Black Dog

These fenland nights are as black as a glass of Guinness. On these same nights a year ago, the skies seemed full of stars. This year the night is full of rain. Nothing is seen, everything is felt and felt in the bones. The clouds glower all day and at night they press in like blankets soaked in cold ink. The ploughed earth is fat with peat, the furrows metalled with water, the ridges like fallen drunks replete from the sodden summer. The drains are a mile across, scudding with sooty, ripped trees which roll past, sticking against the bridges which they will soon flow over. The only colour is the red and yellow of the road-closed sign afloat on the water. Dark moulds creep in from the bathroom windows. Dark mud creeps up through the grass. The sky gathers bark-like against the moon, if the moon dares show its face. The last colour of the summer sits in the trees and drips and shivvers. All other colours are lost to the earth like broken soldiers. Crows in joyous hundreds, fountain into the sky to pay homage to the ancient swamp-born beast who rises with the risen flood and finds easy prey in the agued mist.


Green Reprise

It is easy to see how these fens breed superstition. Even in the wet and dark of winter, life wriggles forth. Myths emerge like dark butterflies, but there is a rawer power than that at work in this deep earth. 

Learning to restore fruit trees in an ancient, restored orchard I came upon a grove of apple trees that might have stood a thousand years. Their boughs cupped out low over the ground, each as thick around as my thigh. Each dressed in moss so green that even in the grey light it seemed ablaze. That glow pulled me into the grove, seducing me. Leaf free, fruit free, but so obviously and deeply alive.  There is no darkness that can completely enfold the life force in these trees and I longed to fold myself up in those strong green arms and be healed.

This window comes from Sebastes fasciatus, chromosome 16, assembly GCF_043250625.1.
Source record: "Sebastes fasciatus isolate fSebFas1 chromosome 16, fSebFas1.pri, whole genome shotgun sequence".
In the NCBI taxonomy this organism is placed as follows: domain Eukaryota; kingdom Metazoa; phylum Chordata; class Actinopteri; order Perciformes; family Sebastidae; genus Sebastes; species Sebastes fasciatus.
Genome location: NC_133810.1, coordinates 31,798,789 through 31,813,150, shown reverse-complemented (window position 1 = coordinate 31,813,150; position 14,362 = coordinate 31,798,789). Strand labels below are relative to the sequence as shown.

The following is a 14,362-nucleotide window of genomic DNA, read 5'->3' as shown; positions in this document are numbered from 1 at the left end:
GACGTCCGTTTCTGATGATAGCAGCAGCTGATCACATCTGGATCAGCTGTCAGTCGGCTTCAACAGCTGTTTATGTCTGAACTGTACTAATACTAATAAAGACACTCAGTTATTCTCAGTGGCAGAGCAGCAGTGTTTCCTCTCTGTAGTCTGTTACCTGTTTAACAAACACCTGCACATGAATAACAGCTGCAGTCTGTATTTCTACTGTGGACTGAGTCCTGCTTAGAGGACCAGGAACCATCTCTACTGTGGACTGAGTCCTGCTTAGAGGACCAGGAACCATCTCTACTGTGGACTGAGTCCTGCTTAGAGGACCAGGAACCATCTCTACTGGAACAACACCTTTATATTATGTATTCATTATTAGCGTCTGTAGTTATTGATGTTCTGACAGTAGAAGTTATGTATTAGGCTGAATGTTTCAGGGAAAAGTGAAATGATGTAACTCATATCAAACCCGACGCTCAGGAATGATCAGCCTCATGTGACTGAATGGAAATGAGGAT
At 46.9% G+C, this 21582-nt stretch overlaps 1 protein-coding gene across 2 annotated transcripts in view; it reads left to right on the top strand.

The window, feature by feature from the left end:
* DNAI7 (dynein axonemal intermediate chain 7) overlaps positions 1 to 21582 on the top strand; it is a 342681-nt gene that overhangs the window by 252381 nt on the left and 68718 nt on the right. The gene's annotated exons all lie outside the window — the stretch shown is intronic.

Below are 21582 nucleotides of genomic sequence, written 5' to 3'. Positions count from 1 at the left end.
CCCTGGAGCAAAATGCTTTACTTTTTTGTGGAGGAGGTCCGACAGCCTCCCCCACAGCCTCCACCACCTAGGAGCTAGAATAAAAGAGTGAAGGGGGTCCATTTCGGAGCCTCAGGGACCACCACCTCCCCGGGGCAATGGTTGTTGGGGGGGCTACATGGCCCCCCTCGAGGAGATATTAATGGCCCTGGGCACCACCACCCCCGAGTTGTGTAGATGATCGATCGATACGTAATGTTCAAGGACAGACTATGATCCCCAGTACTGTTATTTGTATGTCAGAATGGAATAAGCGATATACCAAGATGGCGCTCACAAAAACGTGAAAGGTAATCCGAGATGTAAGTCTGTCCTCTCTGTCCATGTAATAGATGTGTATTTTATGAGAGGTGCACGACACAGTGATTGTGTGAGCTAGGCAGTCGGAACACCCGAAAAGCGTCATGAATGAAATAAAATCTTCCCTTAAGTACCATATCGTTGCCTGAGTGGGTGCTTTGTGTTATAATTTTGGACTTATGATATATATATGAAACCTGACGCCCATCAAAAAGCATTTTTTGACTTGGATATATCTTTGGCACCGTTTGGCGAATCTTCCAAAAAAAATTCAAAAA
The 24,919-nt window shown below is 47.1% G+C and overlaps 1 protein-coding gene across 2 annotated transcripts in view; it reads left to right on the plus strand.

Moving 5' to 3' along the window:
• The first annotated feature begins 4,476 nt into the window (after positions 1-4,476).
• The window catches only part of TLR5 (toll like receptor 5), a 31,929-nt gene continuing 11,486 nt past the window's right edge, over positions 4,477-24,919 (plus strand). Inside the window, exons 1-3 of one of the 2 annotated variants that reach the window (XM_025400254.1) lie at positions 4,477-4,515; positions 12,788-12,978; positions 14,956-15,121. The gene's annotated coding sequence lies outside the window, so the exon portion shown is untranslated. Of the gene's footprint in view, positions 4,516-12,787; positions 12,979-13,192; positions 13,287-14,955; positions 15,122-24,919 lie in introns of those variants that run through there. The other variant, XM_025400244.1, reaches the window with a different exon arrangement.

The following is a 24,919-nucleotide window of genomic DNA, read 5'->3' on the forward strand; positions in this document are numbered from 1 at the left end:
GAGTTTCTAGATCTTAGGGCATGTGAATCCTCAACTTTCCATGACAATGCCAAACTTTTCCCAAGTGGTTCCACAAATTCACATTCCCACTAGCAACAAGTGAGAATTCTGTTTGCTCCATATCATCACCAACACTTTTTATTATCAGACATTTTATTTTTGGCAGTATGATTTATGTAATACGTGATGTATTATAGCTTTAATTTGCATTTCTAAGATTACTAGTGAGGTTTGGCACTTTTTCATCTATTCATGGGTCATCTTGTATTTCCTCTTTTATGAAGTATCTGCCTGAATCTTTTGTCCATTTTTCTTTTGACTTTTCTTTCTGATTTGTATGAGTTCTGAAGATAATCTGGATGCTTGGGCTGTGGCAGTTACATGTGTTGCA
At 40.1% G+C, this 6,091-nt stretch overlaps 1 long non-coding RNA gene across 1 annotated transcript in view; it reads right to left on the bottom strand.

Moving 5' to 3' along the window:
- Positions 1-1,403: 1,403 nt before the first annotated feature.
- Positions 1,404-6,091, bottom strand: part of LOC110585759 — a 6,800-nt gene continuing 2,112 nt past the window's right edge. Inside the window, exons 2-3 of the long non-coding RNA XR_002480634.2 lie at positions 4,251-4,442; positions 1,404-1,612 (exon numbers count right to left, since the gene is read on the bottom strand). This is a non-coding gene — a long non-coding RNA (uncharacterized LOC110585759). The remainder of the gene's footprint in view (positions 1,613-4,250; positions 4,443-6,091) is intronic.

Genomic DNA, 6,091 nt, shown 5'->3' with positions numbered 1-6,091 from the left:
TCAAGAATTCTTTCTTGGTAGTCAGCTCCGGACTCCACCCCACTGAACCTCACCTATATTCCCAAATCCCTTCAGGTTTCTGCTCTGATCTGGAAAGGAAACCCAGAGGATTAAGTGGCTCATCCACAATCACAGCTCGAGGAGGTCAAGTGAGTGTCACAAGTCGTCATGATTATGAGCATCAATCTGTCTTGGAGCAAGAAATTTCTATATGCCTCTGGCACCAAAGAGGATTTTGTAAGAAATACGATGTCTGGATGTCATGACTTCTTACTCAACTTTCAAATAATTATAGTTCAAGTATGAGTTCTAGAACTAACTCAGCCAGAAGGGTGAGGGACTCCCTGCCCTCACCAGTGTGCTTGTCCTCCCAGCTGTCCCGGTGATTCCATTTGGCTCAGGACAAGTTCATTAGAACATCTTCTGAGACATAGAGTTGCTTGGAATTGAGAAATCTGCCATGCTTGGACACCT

Here is the source of a thousand religions, and I want our orchard to live as long.


Trapped in an Album Cover

Dessicated in mind and body by long flights I wake at 4.00am.  In my underlit hotel room in one of those endless urban spaces between Californian cities, I pace away an hour.  At the first hint of dawn I walk to the end of the corridor and look out of the window there, to find that I have woken up in the cover art of Hotel California. The morning light has a dusty haze, but one flushed with acid yellow, both sharpening and blowing out the edges of the leaves of the fray-leaved palm trees lifting their arms like some dust-washed street-corner messiah exorcising chemical angels on a hope-parched, car-washed intersection. Right by the window, where the dust cannot catch the light before it reaches me, the matt lime leaves of the old pine tree are washed with the colour of maple syrup. A little further still a maple in all its autumn majesty splashes red against the walls of the corrugated canyons like the uncleaned residue of a drive-by shooting. The muscular light seems to pause in every layer of distance, as though the entire view is filled with slightly unclean panes of glass. In the distance the sunlight lies like dried brown sugar on the tops of the small folds of the hills, but leaves the furrows dark, making the bald landscape look like the neck-folds of one of those good old boys leaning out of the windows of their trucks. Strange trees mark the skyline like straight-line cracks in a scarred perspex sky. Leafless citizens of the electro-magnetic forest, irrigating and eroding the long dead watercourses with data. I look, wondering why the scene seems strangely desolate. There are no people here. Every living soul, encapsulated in a metal box, from the tiniest cars, to the grandest malls like termite hills, is hiding from what remains of nature here, and well they might. The light remains but the legend of California sits cross legged in the malls with a cardboard sign around its neck, begging for cash.





Three Beautiful Things - fen autumn

A field of leeks in the dew, blue like molded copper.

Seeing the moon through the trees and realising that the leaves have gone and that it is dark at six.

The ash trees tossing their leaves in the gale, one side silver against a mounting black cloud